Similar questions have been asked previously, although none have specifically answered the question of whether true caramelisation really happens when 'caramelising' onions (sucrose & glucose caramelises at 160°C while fructose caramelises at 110°C). Slow cooking onions will induce the Maillard reaction, with its caramel-like flavours, evaporate off their water to concentrate the natural sugars and also break down the pungent trisuphides into milder sulphides and disulphides. Together, this is more than enough to make cooked onions taste sweeter. I have yet to find any authoritative source, however, to show that true caramelisation actually happens, or that starch pyrolysis (the break down of starches into sugars) really does take place when 'caramelising' onions. Does this exist or is caramelisation a misnomer?
If I understand your question correctly, you're asking:
- Does "true" caramelization happen when browning onions?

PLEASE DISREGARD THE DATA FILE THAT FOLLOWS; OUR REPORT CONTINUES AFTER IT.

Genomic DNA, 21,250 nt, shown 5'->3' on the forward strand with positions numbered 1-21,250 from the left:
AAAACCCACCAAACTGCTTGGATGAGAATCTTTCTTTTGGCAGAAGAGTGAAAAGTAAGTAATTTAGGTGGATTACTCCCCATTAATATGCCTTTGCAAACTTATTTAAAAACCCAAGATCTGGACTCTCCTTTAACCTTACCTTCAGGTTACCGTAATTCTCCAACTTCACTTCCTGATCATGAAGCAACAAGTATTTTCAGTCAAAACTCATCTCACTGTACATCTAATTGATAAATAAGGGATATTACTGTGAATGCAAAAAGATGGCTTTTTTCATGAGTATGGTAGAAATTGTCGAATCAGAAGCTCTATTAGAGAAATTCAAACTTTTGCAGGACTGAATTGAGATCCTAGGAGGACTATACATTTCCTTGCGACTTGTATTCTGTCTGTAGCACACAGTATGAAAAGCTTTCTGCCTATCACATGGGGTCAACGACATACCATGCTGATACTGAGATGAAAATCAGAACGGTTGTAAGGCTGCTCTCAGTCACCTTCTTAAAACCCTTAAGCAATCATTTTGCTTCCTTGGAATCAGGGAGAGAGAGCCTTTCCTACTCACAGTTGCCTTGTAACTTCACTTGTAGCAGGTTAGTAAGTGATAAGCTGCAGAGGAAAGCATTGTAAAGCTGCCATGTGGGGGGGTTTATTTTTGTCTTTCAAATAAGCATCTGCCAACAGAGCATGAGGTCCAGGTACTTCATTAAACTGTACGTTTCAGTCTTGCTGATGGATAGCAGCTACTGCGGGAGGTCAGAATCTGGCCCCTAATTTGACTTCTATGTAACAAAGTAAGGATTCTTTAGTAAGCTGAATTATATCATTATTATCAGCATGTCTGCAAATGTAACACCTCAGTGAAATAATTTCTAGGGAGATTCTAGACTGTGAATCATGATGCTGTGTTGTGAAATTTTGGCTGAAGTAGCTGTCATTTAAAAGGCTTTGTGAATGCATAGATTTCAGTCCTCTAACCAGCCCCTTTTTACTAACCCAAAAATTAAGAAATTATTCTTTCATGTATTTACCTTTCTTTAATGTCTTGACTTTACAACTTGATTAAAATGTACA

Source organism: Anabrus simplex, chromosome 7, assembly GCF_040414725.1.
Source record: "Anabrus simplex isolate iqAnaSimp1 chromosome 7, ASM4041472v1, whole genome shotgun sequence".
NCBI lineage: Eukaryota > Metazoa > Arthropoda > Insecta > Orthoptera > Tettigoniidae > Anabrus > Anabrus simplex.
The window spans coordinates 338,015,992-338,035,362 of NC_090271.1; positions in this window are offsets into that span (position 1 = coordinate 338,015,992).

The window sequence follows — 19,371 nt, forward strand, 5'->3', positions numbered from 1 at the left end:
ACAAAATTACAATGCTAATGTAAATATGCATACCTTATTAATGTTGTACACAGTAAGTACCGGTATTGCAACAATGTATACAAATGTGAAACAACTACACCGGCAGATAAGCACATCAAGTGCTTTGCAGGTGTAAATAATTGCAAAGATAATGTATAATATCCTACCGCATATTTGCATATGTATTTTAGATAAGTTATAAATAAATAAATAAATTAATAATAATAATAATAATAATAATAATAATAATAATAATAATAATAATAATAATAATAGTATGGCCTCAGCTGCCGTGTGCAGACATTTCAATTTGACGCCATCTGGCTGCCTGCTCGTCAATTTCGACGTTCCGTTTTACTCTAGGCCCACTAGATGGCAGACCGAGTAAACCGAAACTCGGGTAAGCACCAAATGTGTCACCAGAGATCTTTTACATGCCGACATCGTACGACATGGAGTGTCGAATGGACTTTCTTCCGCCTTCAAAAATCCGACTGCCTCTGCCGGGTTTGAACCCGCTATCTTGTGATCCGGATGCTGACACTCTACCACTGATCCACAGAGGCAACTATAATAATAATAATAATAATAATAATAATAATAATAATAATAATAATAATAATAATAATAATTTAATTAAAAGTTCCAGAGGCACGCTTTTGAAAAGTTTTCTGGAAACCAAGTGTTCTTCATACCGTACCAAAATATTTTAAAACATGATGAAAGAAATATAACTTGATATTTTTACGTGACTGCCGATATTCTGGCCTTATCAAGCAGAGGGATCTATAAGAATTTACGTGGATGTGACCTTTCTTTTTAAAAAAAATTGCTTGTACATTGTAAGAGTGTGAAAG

- Does starch pyrolysis take place when browning onions?
Ad 1) I think it's indisputable that onions contain sugar and that sugar can be caramelized. 100g of raw onion contain about 90g of water, 9g of carbohydrates, 4 of which are sugar, and about 1 g protein per USDA. Cooking out the water allows the batch to reach temperatures higher than 100 °C, allowing for a slow caramelization process, as fructose can begin caramelizing at 105 °C.
Ad 2) The other 5 g of carbohydrates are mostly fructan, a polysaccharide, more specifically a polymer chain of fructose molecules. Fructane plays the role of starch in alliums such as onions and garlic. This study says - in the abstract, at least - that starches are almost nonexistent in most parts of the onion. I conclude that starch pyrolysis is therefore not really a factor in caramelizing onions. More so, if the fructane chains are broken down into fructose, more sugar is available for caramelization.
Additionally, I recommend this article from Daniel Gritzer at Serious Eats, although the pure caramel science is a bit hidden there.